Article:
When you have a dream to build a truck, you have in your mind exactly what you want to do. Some of us are happy with a few add ons, some of us are happy with something a little more serious, and some are on the lookout for a platform that is in perfect condition and have expectations to wow the crowd with not only looks but under the hood, too. For Albertville, Alabama native Trace Wilks, he’s going all out.
Wilks fell in love with drag racing around 2011 and building up his truck to fit in his desired class took some time, but in the end, it was worth it. Wilks has been into this immaculate 2007 GMC Sierra for seven years and climbing. He’s been into anything with an engine his entire life, but as of late, the passion for diesel performance has been overwhelming.
Building a truck of this caliber isn’t something you can do yourself without a support system of some of the industry’s best companies, individuals, and good friends. “This truck has been an interesting build but with the help of the industry’s best, it’s right where I want it. For now,” said Wilks. “The original cost of this truck was $36,000 and if you were to duplicate the build as is, you’re looking at an additional $45,000.”
Wilks credits Dylan Moon at Full Moon Diesel, Blake Crenshaw at Unleashed Duramax Tuning, Blaine Walker, Calvins Online, S&S Diesel Motorsport, Xccelerated Turbo Systems, and last but not least, Wagler Competition Products.
Powering this Ming Blue Sierra is a 6.6-Liter LBZ V8 Duramax engine built by Wagler Competition Products in Odon, Indiana. This Duramax engine has been gone through and upgraded with every part imaginable including Wagler’s connecting rods, ported and polished cylinder heads, and their stage two camshaft. Other internal parts include a set of Ross Racing forged pistons and a billet crankshaft from Callies Performance.
Thanks to Tim Miller at Xccelerated Turbo Systems, this LBZ has been fitted with a set of compound turbochargers. Boost for the engine is provided by an S488 turbo compounded with an S472. Xccelerated Turbo Systems did all of the fab work making this turbo system look unique and precision fit. Once the exhaust exits the engine, it runs through a pair of PPE manifolds and out a carbon fiber Old Skool Fab hood stack.
Thanks to the FASS Fuel Systems 290 lift pump, this fuel-thirsty horse stays fed as it pumps fuel up to the twin high-pressure CP3 pumps. One of the CP3’s is a 12-MM S&S pump and the other is the stock LBZ pump. These pumps, once fed by the FASS, flow fuel to the 250-percent over stock S&S Diesel fuel injectors.
Applying the power to the ground via the LBZ engine is a Limitless-built transmission backed with a Suncoast Diesel torque converter and it utilizes a Trans Go Shift Kit. “I wanted the best Allison builder the industry had to offer, so we went with Limitless comp transmission unit,” said Wilks. “Although, we have intentions to throw a 48RE behind it eventually.”
Wilks continued, “To be honest, the Allison transmission is almost too smart for its own good. With a 48RE, it will shift a lot faster and that will yield in quicker better times.” For all of you diehard Allison transmission fans, you may not enjoy hearing this, but if this is what it takes to run the number, by all means, you do what you have to do.
Wilks has his truck riding on 3-inch lowering shackles, 1-inch lowering keys, and has two leaf springs removed to get his desired ride height. The chassis rebound and compression are controlled with a set of dual adjustable QA1 shocks and the power is put to the ground with a set of 325/45R18 Hoosier DR2 drag radials.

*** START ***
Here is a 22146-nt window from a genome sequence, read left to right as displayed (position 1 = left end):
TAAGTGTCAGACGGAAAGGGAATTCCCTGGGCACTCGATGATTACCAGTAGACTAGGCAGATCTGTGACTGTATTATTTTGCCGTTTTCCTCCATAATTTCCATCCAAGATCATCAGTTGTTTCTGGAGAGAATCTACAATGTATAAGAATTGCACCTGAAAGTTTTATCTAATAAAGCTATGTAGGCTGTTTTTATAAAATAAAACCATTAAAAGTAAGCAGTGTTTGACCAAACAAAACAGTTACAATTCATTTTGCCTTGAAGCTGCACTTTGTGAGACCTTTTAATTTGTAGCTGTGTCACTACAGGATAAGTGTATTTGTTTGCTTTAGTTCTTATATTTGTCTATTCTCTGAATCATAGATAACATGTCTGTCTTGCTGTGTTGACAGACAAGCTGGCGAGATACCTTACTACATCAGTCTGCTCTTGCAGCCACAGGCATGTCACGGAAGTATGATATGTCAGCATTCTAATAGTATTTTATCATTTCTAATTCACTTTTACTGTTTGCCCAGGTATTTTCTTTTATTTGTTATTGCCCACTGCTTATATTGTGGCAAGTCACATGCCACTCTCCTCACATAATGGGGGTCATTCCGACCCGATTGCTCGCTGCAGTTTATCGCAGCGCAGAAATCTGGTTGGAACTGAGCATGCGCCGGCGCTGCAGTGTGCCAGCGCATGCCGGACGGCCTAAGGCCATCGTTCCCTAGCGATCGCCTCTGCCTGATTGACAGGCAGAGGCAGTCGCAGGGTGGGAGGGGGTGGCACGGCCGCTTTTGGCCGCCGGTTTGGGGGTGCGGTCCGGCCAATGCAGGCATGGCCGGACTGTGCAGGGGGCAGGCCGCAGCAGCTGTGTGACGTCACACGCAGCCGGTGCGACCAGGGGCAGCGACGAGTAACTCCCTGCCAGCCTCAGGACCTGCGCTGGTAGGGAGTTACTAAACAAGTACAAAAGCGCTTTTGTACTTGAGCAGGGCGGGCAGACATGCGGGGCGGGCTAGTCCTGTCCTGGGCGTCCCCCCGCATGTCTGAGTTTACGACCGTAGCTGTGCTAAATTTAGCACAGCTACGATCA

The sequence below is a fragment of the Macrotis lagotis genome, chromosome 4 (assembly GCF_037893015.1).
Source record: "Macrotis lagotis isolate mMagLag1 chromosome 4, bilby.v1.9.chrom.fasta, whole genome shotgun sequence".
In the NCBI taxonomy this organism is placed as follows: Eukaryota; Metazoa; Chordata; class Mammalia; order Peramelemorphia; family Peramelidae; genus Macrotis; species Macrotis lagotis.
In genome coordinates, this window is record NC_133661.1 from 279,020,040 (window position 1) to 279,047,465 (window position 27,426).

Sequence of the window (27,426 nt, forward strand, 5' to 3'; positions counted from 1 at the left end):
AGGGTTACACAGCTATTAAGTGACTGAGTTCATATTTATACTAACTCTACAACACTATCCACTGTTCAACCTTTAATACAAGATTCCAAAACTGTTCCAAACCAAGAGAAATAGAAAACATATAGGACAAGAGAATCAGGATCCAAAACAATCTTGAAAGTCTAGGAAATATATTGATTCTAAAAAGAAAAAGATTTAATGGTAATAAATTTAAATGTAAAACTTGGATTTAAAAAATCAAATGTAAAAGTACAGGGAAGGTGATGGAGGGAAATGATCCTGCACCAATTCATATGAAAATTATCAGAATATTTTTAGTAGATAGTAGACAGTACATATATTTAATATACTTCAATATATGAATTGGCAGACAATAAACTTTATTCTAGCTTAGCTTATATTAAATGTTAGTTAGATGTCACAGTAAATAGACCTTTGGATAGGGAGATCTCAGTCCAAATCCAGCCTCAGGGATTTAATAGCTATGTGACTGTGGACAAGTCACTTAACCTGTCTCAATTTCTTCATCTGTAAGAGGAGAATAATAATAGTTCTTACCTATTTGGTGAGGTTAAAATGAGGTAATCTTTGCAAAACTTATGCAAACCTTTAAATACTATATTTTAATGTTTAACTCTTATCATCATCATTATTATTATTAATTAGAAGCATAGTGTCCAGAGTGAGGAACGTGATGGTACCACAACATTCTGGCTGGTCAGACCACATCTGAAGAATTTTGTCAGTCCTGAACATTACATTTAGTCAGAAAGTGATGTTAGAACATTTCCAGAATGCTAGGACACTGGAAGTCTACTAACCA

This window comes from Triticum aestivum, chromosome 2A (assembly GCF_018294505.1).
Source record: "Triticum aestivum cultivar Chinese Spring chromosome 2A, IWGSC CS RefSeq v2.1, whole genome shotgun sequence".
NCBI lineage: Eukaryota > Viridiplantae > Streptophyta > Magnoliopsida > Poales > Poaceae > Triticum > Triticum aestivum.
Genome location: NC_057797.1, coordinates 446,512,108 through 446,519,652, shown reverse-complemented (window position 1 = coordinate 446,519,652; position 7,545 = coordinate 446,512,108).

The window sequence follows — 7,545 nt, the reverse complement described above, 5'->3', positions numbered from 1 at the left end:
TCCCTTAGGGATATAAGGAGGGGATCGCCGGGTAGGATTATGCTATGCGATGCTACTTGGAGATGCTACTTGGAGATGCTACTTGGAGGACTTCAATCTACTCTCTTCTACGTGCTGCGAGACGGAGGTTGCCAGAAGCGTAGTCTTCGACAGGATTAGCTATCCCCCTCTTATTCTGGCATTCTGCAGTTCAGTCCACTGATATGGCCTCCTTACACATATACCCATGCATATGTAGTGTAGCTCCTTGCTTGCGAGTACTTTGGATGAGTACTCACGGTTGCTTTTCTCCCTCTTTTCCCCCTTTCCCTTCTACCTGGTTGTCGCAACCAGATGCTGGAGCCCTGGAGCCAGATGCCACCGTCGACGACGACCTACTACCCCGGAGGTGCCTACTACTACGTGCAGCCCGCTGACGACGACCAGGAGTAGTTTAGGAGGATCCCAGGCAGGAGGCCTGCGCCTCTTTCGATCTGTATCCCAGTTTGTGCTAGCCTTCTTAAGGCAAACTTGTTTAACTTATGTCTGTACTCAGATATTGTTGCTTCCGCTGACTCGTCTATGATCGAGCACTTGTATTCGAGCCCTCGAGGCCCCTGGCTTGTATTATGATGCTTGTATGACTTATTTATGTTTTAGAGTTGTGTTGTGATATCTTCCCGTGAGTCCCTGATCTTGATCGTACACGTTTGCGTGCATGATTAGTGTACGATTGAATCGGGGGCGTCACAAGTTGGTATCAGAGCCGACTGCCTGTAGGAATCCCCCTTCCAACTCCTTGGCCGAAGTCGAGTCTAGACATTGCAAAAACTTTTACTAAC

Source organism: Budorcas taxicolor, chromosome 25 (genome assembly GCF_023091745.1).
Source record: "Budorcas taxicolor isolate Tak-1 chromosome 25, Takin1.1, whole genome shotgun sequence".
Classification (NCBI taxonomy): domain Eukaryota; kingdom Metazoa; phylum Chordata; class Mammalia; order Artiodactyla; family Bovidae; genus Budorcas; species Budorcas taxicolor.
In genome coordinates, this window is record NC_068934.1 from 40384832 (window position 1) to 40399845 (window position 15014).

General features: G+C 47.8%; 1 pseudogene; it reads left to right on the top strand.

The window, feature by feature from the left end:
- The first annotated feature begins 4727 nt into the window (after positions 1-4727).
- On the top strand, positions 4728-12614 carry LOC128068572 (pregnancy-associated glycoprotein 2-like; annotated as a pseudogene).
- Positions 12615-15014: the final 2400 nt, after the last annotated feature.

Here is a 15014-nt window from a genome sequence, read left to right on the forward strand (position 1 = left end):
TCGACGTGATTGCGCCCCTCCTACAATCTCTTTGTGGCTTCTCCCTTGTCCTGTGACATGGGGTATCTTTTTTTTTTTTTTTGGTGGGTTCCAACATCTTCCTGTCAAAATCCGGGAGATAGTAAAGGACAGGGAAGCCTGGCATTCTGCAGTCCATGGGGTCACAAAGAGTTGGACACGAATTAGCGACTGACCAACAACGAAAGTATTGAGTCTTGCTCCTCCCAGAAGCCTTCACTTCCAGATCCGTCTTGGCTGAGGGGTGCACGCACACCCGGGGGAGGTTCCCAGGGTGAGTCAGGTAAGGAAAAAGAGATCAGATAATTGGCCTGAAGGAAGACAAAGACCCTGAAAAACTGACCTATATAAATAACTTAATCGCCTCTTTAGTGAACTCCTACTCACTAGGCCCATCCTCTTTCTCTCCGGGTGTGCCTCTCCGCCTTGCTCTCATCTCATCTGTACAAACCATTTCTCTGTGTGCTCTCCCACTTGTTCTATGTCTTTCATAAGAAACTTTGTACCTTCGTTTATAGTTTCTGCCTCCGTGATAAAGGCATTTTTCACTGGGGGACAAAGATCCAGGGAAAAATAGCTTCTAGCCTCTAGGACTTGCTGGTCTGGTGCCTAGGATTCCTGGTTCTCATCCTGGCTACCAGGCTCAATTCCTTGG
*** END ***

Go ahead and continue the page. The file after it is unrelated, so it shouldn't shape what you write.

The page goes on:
On the interior, it isn’t all that different. The factory captains chairs have been replaced with Corbeau Racing seats and Wilks feels safe enclosed in a 9.99-certified roll cage fabricated by Cody Fisher at Firepunk Diesel. Wilks also monitors all of the engines temperatures and levels with AutoMeter boost pressure, drive pressure, pyrometer, fuel pressure, rail pressure gauges, and a US Speedo cluster.
It all started with a transmission build. Knowing it wouldn’t handle his power goals, Wilks dug into the Allison first. Once the transmission was abuse-worthy, a single S400 turbo followed. After the beating commenced, the factory engine let go opening the door for that ready-to-rock Wagler Competition powerplant and the rest was history.
“I have always had a driving passion to build something I could race and keep forever,” said Wilks. “I wanted to have a build that other people in the industry looked up to because of the standards and craft I followed throughout the build.”
Wilks continued, “This entire journey has been awesome and it definitely wouldn’t be possible without the help of a ton of friends along the way. Everyone from the guys who helped wrench on the truck to the guys on social media with advice, I’m in good company. Diesel motorsports is like no other. Yeah, when you’re in the lane next to your buddy, it’s business but at the end of the day, any one of these guys would lend a hand at the drop of a hat.”
A bad day at the drag strip is still a good day. When talking with Trace and what his inspiration is to keep pushing the limits, he says to stay humble. “These race trucks can sure make you mad sometimes, but a good friend once told me never have a bad day. I think about that quote very often and there are a ton of people in the world who would kill to have the opportunity I’ve had,” said Wilks. “Just because things aren’t going perfect, just remember, it could be so much worse.”
It has been a pleasure talking with Mr. Wilks and learning about his truck and we’re excited to see where this thing ends up in the near future. What are your thoughts on a Ram transmission swap onto a GM powerplant? Let us know in the comments below. Stay tuned to Diesel Army for more of the industry’s hottest truck features.